Philippines: carpentry in a post-conflict and post-disaster community
|Natoy, 56 year-old carpenter and devout Catholic, is hosted in post-disaster, post-conflict Muslim communities as he helps rebuild their homes. Bubong, Lanao del Sur, Philippines (Louie Bacomo/JRS)|
|I can also see that something more than housing is being built in this Muslim community. Trust and dialogue about life emerge between him, a Christian carpenter, and the Muslim community with whom he works.|
Bubong, 16 April 2012 – Fortunato Anggot, 56 years old, has been a carpenter since he travelled with his father as a 16-year old apprentice.
"I've learned carpentry from my father, who was called to build houses in many places", he said while fixing a window jam. Perhaps that explains why he has brought his own 18-year old son along for this assignment.
JRS hired Natoy, as friends call him, to build permanent houses for the 50 Muslim families who lost their homes during the typhoon Sendong that hit Bubong, Lanao del Sur in December 2011. It is the rainy season, so Natoy and his son are sheltered in the village hall where they live and work, shaping wood into doors and windows.
Natoy has been doing carpentry in post-disaster and post-conflict Muslim communities in Mindanao for four years. The JRS local partner, MuCAARD, first hired him to build core shelters for Muslim families whose houses were burnt during the 2008 violence.
"I have worked in places where it is hard to sleep soundly at night. I always remember the exit route in case armed groups decide to attack", he said.
But the Muslim residents here have assured him of his safety as he builds their houses.
"They respect me even if I am a Christian and I have no problem with them".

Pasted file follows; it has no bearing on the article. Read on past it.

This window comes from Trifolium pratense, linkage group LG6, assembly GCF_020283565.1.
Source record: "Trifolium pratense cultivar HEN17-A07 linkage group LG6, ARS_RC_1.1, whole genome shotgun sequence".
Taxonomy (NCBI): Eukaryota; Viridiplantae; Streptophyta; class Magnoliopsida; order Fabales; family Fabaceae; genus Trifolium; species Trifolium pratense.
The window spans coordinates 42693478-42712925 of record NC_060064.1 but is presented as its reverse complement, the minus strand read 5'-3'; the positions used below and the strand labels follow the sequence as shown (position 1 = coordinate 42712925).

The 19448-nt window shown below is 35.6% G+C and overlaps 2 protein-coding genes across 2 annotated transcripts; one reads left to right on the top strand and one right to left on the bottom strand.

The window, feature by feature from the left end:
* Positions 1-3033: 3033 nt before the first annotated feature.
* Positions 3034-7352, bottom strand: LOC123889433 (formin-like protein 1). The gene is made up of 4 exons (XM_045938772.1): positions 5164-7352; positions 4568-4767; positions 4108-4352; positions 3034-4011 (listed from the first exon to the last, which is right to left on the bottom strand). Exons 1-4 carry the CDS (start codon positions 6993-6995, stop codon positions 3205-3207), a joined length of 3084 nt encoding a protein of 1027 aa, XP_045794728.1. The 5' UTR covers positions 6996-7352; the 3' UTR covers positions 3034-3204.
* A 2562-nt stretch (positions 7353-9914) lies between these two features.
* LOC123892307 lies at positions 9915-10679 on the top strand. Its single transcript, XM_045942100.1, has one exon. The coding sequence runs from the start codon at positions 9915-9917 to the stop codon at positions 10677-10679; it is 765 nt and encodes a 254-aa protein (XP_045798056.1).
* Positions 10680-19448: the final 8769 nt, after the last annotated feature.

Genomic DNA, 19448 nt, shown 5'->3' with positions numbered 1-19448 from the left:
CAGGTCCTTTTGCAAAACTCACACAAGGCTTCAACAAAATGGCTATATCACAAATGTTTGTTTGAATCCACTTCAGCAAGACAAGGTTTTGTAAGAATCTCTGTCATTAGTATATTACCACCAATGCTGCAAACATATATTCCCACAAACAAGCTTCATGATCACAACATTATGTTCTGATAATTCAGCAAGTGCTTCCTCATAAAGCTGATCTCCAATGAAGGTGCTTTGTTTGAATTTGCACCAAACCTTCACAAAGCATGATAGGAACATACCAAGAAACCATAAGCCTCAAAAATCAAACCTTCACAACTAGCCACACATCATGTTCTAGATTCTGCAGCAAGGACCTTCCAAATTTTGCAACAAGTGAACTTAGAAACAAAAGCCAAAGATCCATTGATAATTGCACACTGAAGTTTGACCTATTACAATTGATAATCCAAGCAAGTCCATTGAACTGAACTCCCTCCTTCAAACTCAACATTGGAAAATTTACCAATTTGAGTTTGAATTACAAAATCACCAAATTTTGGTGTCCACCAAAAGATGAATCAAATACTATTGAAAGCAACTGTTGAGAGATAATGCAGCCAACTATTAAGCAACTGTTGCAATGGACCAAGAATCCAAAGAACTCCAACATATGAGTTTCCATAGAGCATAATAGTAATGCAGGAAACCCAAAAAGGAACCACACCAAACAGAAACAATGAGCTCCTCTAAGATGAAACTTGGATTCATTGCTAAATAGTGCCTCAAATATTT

The place where Natoy lives is a mixed community of Christians and Muslims. His brother has married a Muslim. In 2008, his town in Kolambugan, Lanao del Sur was attacked by Moro rebels and houses would have been completely burned down, if not for the intervention of Muslim leaders living with them.
Rebuilding a community. Back in Bubong, Natoy assesses the task ahead. He has already put up 15 houses with the assistance of the community. The family who will own the house helps haul the timber and provide an extra hand in the laborious process of roofing, walling, and flooring.
"There are aspects in building the house that I have to personally take over such as scaling and measurements, polishing the timber to shape", Natoy said, explaining the technical components of carpentry.
But the work is not always smooth. There are times when the extra help is not there, as families must work on farms or gather pebbles to sell instead of helping him finish the house.
There are more houses to be built after the first 15 are finished. Natoy remains positive to accomplish his task despite the challenges: irregular rains in summer, the strong winds last week that blew away the roof of some houses, and the ongoing rido (ethnic conflict) that turned violent in March.
Watching Natoy fit the zinc roof into the structure and work with the family who will live in the house, I can see his commitment. I can also see that something more than housing is being built in this Muslim community. Trust and dialogue about life emerge between him, a Christian carpenter, and the Muslim community with whom he works. It struck me that in the end, this dialogue of life and faith often becomes more solid and enduring in the process of reconciliation in post-conflict and post-disaster communities than the physical houses they will build.
"I work as hard as I can and people know that. I have a commitment to build these houses for the typhoon survivors in this area", he said.
Louie Bacomo, JRS Asia Pacific Regional Programmes Officer